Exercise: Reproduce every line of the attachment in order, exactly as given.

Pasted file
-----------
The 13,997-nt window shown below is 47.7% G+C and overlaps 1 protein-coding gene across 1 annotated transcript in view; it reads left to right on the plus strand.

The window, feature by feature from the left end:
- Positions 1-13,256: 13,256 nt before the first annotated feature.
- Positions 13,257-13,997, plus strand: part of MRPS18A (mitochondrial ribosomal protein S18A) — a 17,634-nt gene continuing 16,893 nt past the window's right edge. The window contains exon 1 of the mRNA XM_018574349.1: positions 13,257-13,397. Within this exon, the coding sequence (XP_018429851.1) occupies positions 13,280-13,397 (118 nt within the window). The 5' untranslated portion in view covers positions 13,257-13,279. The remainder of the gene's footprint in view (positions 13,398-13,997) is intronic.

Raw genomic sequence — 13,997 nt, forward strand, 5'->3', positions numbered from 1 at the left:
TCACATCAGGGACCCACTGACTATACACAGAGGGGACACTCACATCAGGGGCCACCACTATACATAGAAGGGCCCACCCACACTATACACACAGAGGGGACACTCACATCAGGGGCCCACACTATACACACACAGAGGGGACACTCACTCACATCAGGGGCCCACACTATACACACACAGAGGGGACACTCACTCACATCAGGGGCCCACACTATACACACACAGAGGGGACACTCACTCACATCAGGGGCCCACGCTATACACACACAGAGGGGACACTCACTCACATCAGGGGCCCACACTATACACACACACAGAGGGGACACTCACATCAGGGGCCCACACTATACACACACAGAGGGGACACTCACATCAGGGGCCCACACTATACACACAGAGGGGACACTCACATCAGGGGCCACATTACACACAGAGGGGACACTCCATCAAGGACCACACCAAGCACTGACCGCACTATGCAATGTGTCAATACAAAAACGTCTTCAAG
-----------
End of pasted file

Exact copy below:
The 13,997-nt window shown below is 47.7% G+C and overlaps 1 protein-coding gene across 1 annotated transcript in view; it reads left to right on the plus strand.

The window, feature by feature from the left end:
- Positions 1-13,256: 13,256 nt before the first annotated feature.
- Positions 13,257-13,997, plus strand: part of MRPS18A (mitochondrial ribosomal protein S18A) — a 17,634-nt gene continuing 16,893 nt past the window's right edge. The window contains exon 1 of the mRNA XM_018574349.1: positions 13,257-13,397. Within this exon, the coding sequence (XP_018429851.1) occupies positions 13,280-13,397 (118 nt within the window). The 5' untranslated portion in view covers positions 13,257-13,279. The remainder of the gene's footprint in view (positions 13,398-13,997) is intronic.

Raw genomic sequence — 13,997 nt, forward strand, 5'->3', positions numbered from 1 at the left:
TCACATCAGGGACCCACTGACTATACACAGAGGGGACACTCACATCAGGGGCCACCACTATACATAGAAGGGCCCACCCACACTATACACACAGAGGGGACACTCACATCAGGGGCCCACACTATACACACACAGAGGGGACACTCACTCACATCAGGGGCCCACACTATACACACACAGAGGGGACACTCACTCACATCAGGGGCCCACACTATACACACACAGAGGGGACACTCACTCACATCAGGGGCCCACGCTATACACACACAGAGGGGACACTCACTCACATCAGGGGCCCACACTATACACACACACAGAGGGGACACTCACATCAGGGGCCCACACTATACACACACAGAGGGGACACTCACATCAGGGGCCCACACTATACACACAGAGGGGACACTCACATCAGGGGCCACATTACACACAGAGGGGACACTCCATCAAGGACCACACCAAGCACTGACCGCACTATGCAATGTGTCAATACAAAAACGTCTTCAAG